Are you using a screen reader? Click here to view the navigation links for this site as a bulleted list.



Partner logos: BLM, FWS, FS, NPS, University of Montana Wilderness.net Logo
Connecting federal employees, scientists, educators, and the public with their wilderness heritage
Text size: A | A | A  [Print]

Huron Islands Wilderness

General Location Maps Contacts Area Management Wilderness Laws Trip Planning Images
A small lighthouse along the coast at the top of a large rocky head, surrounded by small trees.
Library image #33: National Historic Register Landmark Lighthouse built in 1868.

Introduction

The United States Congress designated the Huron Islands Wilderness (map) in 1970 and it now has a total of 147 acres (146.85 acres, technically). All of this wilderness is located in Michigan and is managed by the Fish and Wildlife Service.

Description

The Huron Island Wilderness is located on and makes up the entirety of the Huron National Wildlife Refuge. Created when President Theodore Roosevelt designated the small islands a national bird sanctuary to protect large colonies of nesting gulls, all eight of the Refuge’s islands are now managed as Wilderness. Of these islands, only Lighthouse Island is open to public access.

The eastern most island is known as Cattle Island in memory of the livestock marooned there in 1860 when a cargo ship, the Arctic, ran aground. This incident prompted the construction of a lighthouse on the Lighthouse Island, also known as West Huron Island. The lighthouse was completed in 1868 and remains active within the Wilderness.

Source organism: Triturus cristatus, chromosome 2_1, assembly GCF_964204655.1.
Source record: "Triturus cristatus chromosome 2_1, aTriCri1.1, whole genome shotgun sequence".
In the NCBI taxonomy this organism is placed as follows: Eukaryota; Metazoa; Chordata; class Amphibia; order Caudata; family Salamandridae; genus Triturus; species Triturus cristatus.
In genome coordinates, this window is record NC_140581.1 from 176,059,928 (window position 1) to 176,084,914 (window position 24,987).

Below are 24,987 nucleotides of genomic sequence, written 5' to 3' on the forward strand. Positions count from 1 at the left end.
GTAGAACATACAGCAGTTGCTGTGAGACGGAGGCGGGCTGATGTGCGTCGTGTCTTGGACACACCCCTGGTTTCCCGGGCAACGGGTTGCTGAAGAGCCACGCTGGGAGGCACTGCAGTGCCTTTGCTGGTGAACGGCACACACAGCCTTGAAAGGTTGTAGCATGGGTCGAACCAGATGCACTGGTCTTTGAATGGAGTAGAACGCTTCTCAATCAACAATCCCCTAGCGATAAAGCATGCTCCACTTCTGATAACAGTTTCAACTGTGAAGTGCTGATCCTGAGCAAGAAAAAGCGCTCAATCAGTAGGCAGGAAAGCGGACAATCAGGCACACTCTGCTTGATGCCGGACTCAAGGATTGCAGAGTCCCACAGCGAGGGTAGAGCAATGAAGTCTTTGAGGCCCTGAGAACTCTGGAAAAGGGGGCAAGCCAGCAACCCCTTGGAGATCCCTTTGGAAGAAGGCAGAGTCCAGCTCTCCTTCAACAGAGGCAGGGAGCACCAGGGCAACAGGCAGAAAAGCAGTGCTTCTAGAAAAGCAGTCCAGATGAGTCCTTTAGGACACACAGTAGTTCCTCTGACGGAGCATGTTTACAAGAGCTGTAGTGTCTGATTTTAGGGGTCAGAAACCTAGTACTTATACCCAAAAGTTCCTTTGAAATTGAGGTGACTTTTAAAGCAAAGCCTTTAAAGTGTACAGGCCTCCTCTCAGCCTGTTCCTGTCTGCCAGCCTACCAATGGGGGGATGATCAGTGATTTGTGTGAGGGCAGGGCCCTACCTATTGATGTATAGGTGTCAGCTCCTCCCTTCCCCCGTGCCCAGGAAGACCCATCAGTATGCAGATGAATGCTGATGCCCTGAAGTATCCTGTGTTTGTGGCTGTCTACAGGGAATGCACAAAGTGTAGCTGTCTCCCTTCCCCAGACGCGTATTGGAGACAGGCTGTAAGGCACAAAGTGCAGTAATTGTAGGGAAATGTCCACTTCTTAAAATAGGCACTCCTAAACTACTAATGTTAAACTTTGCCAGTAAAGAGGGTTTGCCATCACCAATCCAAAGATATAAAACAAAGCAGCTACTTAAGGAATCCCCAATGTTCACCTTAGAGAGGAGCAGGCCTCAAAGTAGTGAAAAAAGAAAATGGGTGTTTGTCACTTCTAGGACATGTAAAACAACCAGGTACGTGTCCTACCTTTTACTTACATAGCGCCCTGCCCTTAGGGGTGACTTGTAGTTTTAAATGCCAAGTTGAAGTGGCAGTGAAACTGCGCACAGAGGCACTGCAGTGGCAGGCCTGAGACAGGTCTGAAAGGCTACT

The islands are sheer granite outcrops which rise nearly 120 feet above the Lake Superior waterline (602 feet above sea level). In some areas the bare granite still shows deep grooves left by retreating glaciers, while in other areas the thin soil layer supports a ground cover with gnarled red and white pines, balsam fir, and white birch. On Lighthouse Island you will also find remnant plants from past light keeper’s gardens.

Wildlife is scarce during the winter months, only snowshoe hare and small mammals are year-round residents. Occasionally, other mammals may wander across the winter ice to explore, but they seldom take up residence. However, the islands are critically important for colonial nesting birds and they serve as a resting site for birds migrating across Lake Superior. Some common species found in the Huron Islands Wilderness include: Eastern Red Bat (Lasiurus borealis), Snowshoe Hares (Lepus americanus), and the Double Crested Comorant (Phalacrocorax auritus).

Four islands of Huron Island Wilderness are vegetated; the remaining islands are barren outcrops of granite. Vegetation surveys have documented 157 species of flora. The vegetated islands are generally characterized by shallowly rooted trees and exposed granite. Vegetation is a boreal transition type made up of balsam fir, white pine, red pine, white spruce, red maple, bigtooth aspen, and paper birch. The understory contains cherry species, balsam fir regeneration, Canada yew, various woody shrubs, grasses, and forbs. There are a few areas on East Huron that contain small sphagnum bogs with an occasional black spruce. Only West Huron, East Huron, Cattle and Gull Rock Islands have substantial vegetation.

Visitors should expect cool temperatures in the 60s during summer months and below freezing in the winter (the average winter temperature being 17.2 degrees). The islands also receive 24.8 inches of precipitation annually. A half mile trail leads from the boat dock to the lighthouse and a 1 mile trail will guide you to the north end of the island.

Planning to Visit the Huron Islands Wilderness?

Leave No Trace

West Huron Island (Lighthouse Island) is open to the public during daylight hours. All other islands are closed to public entry.




Give us your feedback